Lenders tightened mortgage credit in the first half of 2020, as the onset of the COVID-19 pandemic caused the economy to suffer its sharpest single-quarter contraction in history. Mortgage credit availability, as measured by our series of indexes, has recovered slightly in recent months. However, availability is still close to its tightest levels since 2014, as lenders remain more risk-averse, given elevated mortgage delinquency and forbearance rates, particularly for government loans.
This week’s chart highlights the government credit availability index and the average credit score of an FHA home purchase endorsement. In the second quarter of 2020, government credit supply decreased 15 percent from the first quarter, and was 24 percent lower than the year before. In the four quarters preceding that, the average change in government credit supply was a decline of just over 3 percent. This drop in credit supply was mainly result of a decreased demand for streamline refinance programs and lender credit overlays, which effectively increased credit score requirements and lowered accepted LTV rates.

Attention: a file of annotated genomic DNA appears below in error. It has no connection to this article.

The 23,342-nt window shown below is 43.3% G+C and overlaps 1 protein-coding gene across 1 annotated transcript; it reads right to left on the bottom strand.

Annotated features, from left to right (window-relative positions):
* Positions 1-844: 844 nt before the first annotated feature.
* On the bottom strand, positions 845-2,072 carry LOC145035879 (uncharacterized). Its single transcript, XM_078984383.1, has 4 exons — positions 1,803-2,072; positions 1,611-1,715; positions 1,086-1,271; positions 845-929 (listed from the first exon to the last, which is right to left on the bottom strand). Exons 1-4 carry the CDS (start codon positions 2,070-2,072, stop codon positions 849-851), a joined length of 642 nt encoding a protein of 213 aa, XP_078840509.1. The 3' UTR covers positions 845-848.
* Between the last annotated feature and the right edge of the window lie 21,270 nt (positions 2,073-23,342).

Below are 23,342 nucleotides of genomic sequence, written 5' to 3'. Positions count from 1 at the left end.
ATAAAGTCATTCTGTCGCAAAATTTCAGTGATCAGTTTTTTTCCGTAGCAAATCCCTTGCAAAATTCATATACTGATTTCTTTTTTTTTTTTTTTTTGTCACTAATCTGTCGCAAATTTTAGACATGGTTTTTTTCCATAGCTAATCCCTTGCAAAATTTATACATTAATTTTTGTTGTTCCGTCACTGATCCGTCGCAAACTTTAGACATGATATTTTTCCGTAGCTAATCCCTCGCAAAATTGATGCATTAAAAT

Similar to the overall credit index, government credit supply is currently at its tightest since 2014. This trend was consistent with a continued upward trend in the average credit score on FHA endorsements for home purchase mortgages. The average credit score moved to 673 in the second quarter of last year from 671 in the first quarter, and reached 677 in the fourth quarter – the highest average credit score since 2017.
FHA loans provide a low-down payment option for many buyers, and especially for first-time buyers, who account for over 80 percent of FHA purchase business. The decline in credit supply is impacting first-time buyers trying to reach the market.
MBA expects credit supply to increase in 2021 as the economic recovery continues, which should help first-timers. They are important to our forecast for purchase originations growth this year, along with the pandemic-related trend of households looking to move into larger, newer homes, and for some – in less dense markets.
– Mike Fratantoni, Joel Kan
Source: ICE Mortgage Technology, Mortgage Bankers Association